If you look at the seductive poster for Salt, you might wonder whether Angelina Jolie is a female James Bond or the spy thriller genre's latest twist on the Bond Girl. She's both. She looks like a new era's secret agent as she dons disguises and changes hair colour to elude Russians and Americans while double agents with assassination agendas (she's one of them) pursue the warring superpowers' leaders.
In its steely grey palette of the Cold War, Salt, the new summer thriller, seems like a potboiler from an earlier generation, a look back at the chilling relations of a more open belligerence between the United States and the Soviet Union. Its story, set in 2011, is far more chilling, in fact, than those relations ever were. What's new here is that the battle is being fought by Evelyn Salt (Jolie), an intelligence agent who takes a backseat to no man as she is chased, beaten and shot at, after a Russian spy identifies her as a Kremlin sleeper agent. (She also stands up to vicious torture by North Koreans.)
The fact that we don't know which side she's on for most of the movie is beside the point. You watch her the way you'd watch a star athlete. That's no exaggeration. You've never seen a spy - male or female - spend so much time running. Salt was originally conceived as Edwin A Salt, and Tom Cruise was expected to play the lead. As Bond and Bond Girl, Jolie is one of the boys, leaping from elevated roadways on to the top of a truck, and then on to another, and then on to a motorcycle. (She is reported to have done her own stunts, thanks to plenty of CGI wonders.)
Yet she's also a heart-throb, at the ready for soft close-ups (and grimaces), which add unexpected texture as they modulate the pace of this solemn rough-and-ready thriller. There's no doubt that she was the better casting choice. Under Phillip Noyce's competent but unadventurous direction, we get a gritty drama of intrigue and betrayal, surging with the twists and turns of Kurt Wimmer's script. That script serves Jolie better than it serves the fine English actor Chiwetel Ejiofor, a mistrustful CIA officer in the stiff Denzel Washington mode, or the Polish veteran Daniel Olbrychski, in the role of a Russian agent whom you've seen many times before.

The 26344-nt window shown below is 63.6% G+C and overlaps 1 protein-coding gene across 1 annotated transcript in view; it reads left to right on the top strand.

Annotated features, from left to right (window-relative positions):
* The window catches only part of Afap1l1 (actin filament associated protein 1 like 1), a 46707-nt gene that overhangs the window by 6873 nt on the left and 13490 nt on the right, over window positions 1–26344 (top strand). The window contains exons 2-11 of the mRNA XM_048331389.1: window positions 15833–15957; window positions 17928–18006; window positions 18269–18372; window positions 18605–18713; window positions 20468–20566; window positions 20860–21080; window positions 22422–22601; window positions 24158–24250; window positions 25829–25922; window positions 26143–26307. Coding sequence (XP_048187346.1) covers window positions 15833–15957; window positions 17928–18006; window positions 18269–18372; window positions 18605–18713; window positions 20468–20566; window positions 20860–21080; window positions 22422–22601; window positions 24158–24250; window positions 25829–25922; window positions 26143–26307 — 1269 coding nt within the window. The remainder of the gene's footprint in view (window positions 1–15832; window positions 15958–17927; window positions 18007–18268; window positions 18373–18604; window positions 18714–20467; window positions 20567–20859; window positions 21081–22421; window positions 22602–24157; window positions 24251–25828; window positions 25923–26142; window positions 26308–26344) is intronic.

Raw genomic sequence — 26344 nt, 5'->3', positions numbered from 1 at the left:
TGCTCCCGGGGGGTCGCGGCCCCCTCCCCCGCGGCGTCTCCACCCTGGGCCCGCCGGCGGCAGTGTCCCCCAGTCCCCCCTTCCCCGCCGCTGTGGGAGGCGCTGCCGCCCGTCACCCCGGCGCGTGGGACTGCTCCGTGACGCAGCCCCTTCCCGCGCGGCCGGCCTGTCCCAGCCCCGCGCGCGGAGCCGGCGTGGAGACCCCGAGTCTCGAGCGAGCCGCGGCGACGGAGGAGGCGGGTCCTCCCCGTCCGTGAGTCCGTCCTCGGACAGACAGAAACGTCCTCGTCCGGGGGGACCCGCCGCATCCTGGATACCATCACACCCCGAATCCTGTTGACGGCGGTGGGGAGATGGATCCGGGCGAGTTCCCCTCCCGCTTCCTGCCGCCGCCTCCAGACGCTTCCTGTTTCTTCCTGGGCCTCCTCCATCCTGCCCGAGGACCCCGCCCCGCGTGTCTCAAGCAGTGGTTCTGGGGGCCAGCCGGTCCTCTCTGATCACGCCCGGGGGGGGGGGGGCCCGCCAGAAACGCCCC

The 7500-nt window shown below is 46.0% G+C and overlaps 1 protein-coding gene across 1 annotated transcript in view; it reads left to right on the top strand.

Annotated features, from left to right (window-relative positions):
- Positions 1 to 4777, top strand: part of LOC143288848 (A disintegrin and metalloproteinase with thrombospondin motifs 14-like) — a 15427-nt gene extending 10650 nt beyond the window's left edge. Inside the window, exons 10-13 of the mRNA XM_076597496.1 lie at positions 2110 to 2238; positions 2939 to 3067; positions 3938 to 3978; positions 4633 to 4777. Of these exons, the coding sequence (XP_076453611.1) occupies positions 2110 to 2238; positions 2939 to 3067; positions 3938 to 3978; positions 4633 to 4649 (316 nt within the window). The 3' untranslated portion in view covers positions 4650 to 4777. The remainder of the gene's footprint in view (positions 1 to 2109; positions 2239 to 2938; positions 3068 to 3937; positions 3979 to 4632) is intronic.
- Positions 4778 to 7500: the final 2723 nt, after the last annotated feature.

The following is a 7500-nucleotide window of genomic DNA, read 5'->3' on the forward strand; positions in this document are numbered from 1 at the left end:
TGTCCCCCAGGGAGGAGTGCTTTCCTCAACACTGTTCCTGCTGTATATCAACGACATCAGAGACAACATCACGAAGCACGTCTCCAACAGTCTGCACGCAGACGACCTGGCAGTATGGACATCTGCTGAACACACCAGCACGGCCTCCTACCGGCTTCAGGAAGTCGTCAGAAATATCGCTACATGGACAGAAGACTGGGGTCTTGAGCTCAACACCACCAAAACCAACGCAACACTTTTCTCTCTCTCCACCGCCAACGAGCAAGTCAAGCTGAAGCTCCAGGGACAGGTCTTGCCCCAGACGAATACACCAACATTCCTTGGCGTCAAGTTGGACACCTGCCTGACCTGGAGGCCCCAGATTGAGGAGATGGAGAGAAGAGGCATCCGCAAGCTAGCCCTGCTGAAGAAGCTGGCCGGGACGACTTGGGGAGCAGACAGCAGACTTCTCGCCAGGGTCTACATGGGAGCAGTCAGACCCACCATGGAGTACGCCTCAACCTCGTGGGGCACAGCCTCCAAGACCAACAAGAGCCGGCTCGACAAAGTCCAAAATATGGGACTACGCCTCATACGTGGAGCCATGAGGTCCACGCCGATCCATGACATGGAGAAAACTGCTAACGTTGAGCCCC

You have no doubt that the film was written (and regendered) for Jolie's character. And the actress finds enough emotional depth to keep Salt from being a mere action decathlon. As thrillers go, this one is more Bourne than Bond, more rapid pacing than suspense leavened with laughs. Suaveness is sacrificed for acrobatics and pyrotechnics, although the Russian agents in Salt wear boots with knives concealed in their toes, in an homage to the 1963 Bond classic From Russia with Love.
Salt is a movie about fundamentals, not quirkiness. Jolie is here to prove that a woman spy can run and fight and kill with the male action stars. She clears that hurdle, just as she did as Lara Croft and Jane Smith. In the sequel that's sure to follow, we might get some surprises.